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  • Wolfeyes - Sniper II | Brisbane Hunting Supplies | Hunting Supplies

Wolfeyes - Sniper II

$160.00

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The Wolf Eyes Sniper II Hunter Hunter Hunter is a compact high intensity LED tactical torch with 4 output levels including disorientating strobe and huge 1,000 lumen high beam. It comes complete with dual tailcap and removable tapeswitch, rechargeable battery and Australian approved charger.

The Wolf Eyes Sniper II Hunter is a development of the regular Wolf Eyes Sniper 260 Hunter but with a 1,000 lumen LED. The body is slightly longer to accomodate the new deep reflector specially designed for this new LED.  There is a heptagon (nut like sides) at the base of the head to prevent rolling and a dual tailcap which allows attachment of the included tapeswitch. The head has very mild crenullations to protect the lens of the torch and if used in an emergency to break a window, concentrate the force of the blow. This torch due to it's modest head size makes a great dual purpose hunting and general usage/security torch.
 

Light Output

The Wolf Eyes Sniper II Hunter puts out a large 1,000 lumens from it's Cree XM-L T6 LED with the deep reflector giving a good mix of long distance spot and flood. The high beam runs for 50 minutes, medium beam for 4.3 hours and low beam for over 70 hours. There is also a strobe mode.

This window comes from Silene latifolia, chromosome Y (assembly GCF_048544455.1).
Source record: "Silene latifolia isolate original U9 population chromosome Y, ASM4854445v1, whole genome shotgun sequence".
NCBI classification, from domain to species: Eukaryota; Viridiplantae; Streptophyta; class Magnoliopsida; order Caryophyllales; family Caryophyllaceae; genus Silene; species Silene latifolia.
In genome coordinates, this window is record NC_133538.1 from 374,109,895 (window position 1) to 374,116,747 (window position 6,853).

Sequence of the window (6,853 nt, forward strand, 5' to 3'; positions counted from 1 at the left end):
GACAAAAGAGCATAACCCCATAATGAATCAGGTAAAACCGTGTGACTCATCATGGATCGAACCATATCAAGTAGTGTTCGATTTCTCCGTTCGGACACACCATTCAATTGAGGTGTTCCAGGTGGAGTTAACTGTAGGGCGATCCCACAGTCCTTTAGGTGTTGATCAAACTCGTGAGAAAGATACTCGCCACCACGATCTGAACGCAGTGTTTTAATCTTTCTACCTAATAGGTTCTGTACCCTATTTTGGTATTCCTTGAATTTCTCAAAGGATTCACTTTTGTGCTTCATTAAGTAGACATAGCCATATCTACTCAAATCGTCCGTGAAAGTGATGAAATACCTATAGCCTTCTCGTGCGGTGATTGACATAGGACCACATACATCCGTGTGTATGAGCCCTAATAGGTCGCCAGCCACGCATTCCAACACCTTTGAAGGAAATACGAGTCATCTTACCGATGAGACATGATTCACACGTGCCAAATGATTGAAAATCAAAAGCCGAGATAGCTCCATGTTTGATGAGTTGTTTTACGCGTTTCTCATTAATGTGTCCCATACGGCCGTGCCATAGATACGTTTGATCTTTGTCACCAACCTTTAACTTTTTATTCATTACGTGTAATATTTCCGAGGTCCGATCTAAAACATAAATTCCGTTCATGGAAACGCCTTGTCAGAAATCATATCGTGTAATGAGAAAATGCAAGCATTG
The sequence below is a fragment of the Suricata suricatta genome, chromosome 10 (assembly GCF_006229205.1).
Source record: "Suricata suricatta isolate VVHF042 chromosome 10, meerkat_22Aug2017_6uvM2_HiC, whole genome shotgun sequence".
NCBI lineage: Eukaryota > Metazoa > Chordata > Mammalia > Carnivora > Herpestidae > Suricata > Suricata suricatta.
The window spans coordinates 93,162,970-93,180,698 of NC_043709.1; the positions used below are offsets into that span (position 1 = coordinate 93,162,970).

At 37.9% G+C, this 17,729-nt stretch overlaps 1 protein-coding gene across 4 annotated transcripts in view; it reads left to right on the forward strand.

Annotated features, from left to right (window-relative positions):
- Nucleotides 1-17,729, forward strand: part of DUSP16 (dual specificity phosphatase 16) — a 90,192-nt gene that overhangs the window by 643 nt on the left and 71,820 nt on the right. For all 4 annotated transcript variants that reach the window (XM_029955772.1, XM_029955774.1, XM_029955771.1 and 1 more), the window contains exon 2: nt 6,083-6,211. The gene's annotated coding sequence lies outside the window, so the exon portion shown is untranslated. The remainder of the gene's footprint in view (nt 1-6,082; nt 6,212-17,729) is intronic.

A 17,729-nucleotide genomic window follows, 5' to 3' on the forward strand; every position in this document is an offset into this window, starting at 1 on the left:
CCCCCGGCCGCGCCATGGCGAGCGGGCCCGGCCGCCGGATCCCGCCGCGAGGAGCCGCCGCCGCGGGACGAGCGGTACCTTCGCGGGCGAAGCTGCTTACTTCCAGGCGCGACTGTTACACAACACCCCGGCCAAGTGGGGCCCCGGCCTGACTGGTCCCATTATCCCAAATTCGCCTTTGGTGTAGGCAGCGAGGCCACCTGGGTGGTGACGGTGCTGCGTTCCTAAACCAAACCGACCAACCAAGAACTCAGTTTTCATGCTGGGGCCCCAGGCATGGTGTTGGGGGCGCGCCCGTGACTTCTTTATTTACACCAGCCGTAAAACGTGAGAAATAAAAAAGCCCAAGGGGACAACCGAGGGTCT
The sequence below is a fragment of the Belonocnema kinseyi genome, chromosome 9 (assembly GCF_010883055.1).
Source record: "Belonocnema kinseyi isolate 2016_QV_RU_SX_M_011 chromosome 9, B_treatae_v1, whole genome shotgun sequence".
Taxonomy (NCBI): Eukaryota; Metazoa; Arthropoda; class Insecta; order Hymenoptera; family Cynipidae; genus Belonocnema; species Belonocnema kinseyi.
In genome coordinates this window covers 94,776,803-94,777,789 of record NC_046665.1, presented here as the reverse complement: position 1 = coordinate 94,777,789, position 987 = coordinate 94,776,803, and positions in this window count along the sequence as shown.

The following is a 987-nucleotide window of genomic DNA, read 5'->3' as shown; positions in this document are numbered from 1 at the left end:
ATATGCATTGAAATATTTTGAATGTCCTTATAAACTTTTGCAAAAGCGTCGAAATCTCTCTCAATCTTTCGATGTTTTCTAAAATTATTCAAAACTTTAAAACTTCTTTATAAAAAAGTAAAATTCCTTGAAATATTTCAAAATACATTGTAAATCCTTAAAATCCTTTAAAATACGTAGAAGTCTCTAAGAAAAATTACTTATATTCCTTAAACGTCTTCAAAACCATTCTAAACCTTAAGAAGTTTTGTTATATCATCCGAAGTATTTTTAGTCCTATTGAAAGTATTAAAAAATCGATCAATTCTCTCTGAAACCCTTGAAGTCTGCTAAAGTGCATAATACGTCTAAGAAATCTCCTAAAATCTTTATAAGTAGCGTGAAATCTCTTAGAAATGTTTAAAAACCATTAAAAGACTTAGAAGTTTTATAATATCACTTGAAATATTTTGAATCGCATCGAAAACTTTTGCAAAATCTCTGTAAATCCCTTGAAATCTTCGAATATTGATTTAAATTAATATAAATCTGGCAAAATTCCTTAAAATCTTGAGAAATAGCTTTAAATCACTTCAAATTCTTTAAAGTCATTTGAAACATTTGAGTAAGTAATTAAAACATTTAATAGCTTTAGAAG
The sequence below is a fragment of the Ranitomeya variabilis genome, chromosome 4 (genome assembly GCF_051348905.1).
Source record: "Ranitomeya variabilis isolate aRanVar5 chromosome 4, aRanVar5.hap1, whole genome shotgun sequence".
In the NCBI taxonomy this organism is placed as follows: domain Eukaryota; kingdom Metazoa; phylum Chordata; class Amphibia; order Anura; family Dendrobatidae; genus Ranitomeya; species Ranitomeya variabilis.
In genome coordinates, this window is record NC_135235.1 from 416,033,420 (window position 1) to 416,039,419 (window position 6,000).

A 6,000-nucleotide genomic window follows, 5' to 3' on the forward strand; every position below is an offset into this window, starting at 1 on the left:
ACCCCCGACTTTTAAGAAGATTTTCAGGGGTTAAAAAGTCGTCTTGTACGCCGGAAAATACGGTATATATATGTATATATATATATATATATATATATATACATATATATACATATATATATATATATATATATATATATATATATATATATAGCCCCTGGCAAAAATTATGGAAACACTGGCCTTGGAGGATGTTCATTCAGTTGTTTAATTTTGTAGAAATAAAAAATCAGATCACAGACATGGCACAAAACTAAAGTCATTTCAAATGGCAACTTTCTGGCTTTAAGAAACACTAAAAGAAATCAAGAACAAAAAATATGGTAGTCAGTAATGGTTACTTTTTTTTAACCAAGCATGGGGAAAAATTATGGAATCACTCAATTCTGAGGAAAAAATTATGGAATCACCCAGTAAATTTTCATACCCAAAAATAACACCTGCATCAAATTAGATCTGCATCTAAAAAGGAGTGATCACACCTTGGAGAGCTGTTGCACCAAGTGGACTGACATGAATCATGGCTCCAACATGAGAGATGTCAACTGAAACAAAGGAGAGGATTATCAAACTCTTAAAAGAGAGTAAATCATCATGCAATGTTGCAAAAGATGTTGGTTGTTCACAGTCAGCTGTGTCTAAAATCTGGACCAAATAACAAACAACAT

Beam Pattern

The beam of the Wolf Eyes Sniper II Hunter is designed for fast target acquisition. To this end it has a bright hotspot surrounded by spill light. This means you can aim the hotspot at your target, if your target moves they are still within your beam, you only have to move your light directly onto them, rather than searching in the darkness with a pencil beam. The Wolf Eyes Sniper II Hunter is pre-focussed between 0 - 100 metres, as focussing takes valuable time and of course if a torch is focussed for 15 metres it will not be in focus at 100 metres.